Friday, August 5, 2011

London is an ... "Art of Pariahs"

I have been studying in the British Library for the past two weeks and I will for the following weeks. I have been working on an essay on transnationality and as London inspires me I have been very busy writing.

I'll post here one of my favourite poems from Meena Alexander's book "The Shock of Arrival".

Art of Pariahs

Back against the kitchen stove
Draupadi sings:

In my head Beirut still burns.*

The Queen of Nubia, of God's Upper Kingdom,
the Rani of Jhansi, transfigured, raising her sword,
are players too. They have entered with me
into North America and share these walls.

We make up an art of pariahs:

Two black children spray painted white,
their eyes burning, 
a white child raped in a car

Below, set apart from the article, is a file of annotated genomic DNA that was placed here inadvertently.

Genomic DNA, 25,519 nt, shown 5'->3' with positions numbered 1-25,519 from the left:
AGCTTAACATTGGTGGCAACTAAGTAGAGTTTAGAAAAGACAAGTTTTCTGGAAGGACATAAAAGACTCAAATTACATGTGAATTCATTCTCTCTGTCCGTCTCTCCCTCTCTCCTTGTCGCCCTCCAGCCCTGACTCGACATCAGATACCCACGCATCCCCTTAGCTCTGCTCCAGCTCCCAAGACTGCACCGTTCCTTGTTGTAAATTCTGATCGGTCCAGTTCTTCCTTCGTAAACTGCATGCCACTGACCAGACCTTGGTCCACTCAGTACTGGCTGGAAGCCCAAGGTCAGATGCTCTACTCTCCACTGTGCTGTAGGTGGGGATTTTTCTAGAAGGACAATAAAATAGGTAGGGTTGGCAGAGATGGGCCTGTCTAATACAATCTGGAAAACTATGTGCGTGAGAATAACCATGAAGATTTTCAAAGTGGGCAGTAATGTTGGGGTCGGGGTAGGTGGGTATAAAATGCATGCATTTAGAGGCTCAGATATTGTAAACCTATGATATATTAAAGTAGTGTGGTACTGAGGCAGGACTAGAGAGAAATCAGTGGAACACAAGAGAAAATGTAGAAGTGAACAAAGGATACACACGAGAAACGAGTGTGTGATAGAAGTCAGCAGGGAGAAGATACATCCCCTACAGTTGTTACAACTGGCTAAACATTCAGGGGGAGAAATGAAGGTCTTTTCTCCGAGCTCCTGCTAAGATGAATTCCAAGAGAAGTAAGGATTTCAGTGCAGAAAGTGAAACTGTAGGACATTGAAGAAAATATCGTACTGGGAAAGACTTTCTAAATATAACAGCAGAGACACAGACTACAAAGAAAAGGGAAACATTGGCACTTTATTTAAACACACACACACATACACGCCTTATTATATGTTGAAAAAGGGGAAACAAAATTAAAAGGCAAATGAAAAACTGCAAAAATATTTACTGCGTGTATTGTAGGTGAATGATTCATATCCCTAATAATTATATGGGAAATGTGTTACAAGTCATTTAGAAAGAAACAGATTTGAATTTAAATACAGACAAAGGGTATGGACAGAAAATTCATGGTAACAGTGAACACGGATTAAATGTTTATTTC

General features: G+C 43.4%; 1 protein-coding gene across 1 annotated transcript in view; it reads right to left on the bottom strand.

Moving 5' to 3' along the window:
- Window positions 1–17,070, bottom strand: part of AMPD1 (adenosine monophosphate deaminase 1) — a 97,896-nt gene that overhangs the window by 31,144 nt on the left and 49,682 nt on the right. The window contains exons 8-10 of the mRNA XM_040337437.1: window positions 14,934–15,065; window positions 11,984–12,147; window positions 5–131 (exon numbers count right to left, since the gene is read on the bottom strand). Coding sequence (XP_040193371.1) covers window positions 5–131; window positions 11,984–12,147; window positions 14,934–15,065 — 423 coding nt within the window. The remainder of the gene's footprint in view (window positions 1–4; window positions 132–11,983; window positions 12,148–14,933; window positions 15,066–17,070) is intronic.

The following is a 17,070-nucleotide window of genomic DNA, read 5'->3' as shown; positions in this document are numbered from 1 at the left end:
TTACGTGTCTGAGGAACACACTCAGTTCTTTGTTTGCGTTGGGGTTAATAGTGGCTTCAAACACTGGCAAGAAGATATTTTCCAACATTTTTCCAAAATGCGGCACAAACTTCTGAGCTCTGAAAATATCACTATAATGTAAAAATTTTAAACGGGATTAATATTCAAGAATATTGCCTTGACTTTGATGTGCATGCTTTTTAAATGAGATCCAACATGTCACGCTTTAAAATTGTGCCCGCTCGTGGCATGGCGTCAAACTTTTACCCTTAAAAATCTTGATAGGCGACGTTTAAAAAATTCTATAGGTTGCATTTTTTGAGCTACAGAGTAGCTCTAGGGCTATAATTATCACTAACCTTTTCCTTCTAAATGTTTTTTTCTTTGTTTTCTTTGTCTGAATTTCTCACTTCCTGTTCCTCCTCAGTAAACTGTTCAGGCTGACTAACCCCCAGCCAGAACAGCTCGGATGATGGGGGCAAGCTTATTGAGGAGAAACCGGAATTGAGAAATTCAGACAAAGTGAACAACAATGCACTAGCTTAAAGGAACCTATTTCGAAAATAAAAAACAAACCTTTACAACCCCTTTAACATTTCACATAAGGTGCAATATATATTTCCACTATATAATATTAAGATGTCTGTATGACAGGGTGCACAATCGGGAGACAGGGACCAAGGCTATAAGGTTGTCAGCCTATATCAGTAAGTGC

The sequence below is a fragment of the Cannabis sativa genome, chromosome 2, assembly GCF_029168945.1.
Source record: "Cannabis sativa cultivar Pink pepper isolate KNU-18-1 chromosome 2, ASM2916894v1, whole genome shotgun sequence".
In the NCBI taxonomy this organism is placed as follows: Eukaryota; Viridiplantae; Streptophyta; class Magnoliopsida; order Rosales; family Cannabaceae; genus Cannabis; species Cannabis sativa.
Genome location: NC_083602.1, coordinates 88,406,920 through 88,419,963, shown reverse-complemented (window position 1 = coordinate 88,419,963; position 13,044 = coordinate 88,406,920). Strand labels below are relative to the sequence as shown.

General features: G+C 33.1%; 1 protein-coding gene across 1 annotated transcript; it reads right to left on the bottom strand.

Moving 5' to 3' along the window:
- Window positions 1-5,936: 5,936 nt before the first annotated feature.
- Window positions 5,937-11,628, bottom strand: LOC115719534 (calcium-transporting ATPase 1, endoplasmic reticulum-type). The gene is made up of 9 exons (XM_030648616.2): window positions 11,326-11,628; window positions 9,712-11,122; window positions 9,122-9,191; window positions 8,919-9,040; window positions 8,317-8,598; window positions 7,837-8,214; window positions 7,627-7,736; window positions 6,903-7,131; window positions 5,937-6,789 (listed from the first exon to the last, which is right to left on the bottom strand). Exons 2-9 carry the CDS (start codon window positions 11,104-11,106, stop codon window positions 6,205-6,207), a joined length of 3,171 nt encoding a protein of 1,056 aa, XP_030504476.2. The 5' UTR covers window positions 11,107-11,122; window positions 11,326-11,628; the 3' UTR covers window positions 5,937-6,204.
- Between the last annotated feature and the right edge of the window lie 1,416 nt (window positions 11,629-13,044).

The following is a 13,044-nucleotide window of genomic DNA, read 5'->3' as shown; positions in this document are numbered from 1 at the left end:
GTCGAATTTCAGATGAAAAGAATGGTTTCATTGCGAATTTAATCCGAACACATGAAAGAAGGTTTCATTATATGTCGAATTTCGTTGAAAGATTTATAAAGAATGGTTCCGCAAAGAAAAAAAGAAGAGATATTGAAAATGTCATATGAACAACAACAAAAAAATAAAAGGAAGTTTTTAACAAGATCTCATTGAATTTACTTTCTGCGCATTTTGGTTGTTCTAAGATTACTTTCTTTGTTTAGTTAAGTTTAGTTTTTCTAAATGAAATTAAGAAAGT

for her pale skin's sake,
an Indian child stoned by a bus shelter,
they thought her white in twilight.

Someone is knocking and knocking
but Draupadi will not let him in.
She squats by the stove and sings:

The Rani shall not sheathe her sword
nor Nubia's queen restrain her elephants
till tongues of fire wrap a tender blue,
a second skin, a solace to our children.

Come walk with me toward a broken wall
- Beirut still burns - carved into its face.
Outcastes all, let's conjure honey scraped from stones,
an underground railroad stacked with rainbow skin,
Manhattan's mixed rivers rising.


  1. Beautiful lines, Splendid, I think. Thanks for sharing this.

  2. You're welcome Geosi. I really love this poem.